Huzzah! Can it be that two of my personal favourite artists are coming together for an adaption of the classic and underrated novel, ‘Ham On Rye’. Apparently so! The ridiculously handsome actor/director/producer/sex God, James Franco is rumoured to be in the process of adapting my idol and notoriously controversial writer Henry Charles Bukowski’s aforementioned novel, ‘Ham On Rye’. Franco will work alongside his up and coming younger brother actor Dave (Scrubs) in the adaption.
Dave also counts Bukowski as one of his favourite writers and quoted in a recent interview;
“One of my favorite books of all time is ‘Ham On Rye’ by Charles Bukowski, which my brother and I are actually adapting right now. It’s like a dream come true. Hopefully that will amount to something. Definitely with Bukowski’s material, it’s pretty dark, and it’s not going to be a movie that appeals to wide audiences, but we love it so much.”.
Bukowski was born on August 16, 1920 and passed away in 1994 afer a lengthy battle with leukemia. I admire his gritty genre of writing labelled dirty realism. He was a German born American poet, novelist and short story writer. ‘Ham On Rye’ is loosely based on Bukowski’s younger years and coming of age under his literary alter-ego, Henry Chinaski during the Great Depression in Los Angeles. Bukowski is revered for his natural ability to write brashly about the human condition, ordinary people’s struggles and his complex love of alcohol and womanising. His unmatched dark humour and witty satire about the status quo and the American dream still has relevance in contemporary society highlighting the genius behind the simplicity in his writing. A truly gifted social renegade and poet who is not celebrated enough for his talent and extensive work. I hope the rumoured ‘Ham On Rye’ adaption goes into production and believe the talented Francos will do Bukowski’s literary legacy justice.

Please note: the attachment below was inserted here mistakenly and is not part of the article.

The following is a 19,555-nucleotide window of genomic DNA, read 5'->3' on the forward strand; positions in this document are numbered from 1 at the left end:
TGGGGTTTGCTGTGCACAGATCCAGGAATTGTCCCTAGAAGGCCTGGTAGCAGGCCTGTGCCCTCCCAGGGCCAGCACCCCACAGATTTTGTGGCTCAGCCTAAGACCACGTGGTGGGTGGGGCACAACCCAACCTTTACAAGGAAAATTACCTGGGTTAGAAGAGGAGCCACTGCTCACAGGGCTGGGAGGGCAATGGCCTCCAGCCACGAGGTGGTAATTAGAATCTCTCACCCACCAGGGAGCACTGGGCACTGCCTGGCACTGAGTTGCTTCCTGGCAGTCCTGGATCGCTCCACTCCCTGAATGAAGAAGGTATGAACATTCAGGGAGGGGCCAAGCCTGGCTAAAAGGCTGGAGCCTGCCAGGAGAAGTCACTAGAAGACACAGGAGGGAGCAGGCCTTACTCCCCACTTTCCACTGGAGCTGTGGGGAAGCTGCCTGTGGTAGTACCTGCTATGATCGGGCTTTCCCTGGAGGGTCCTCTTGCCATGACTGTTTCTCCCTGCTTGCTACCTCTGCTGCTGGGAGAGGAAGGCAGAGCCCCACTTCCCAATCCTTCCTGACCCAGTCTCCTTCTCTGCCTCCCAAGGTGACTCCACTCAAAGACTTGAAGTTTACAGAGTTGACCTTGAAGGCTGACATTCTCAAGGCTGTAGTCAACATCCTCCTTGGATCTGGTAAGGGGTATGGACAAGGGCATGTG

I shall leave you pondering on some Bukowski wit and wisdom
“An intellectual says a simple thing in a hard way. An artist says a hard thing in a simple way.”
“You have to die a few times before you can really live.”
“That’s the problem with drinking, I thought, as I poured myself a drink. If something bad happens you drink in an attempt to forget; if something good happens you drink in order to celebrate; and if nothing happens you drink to make something happen.”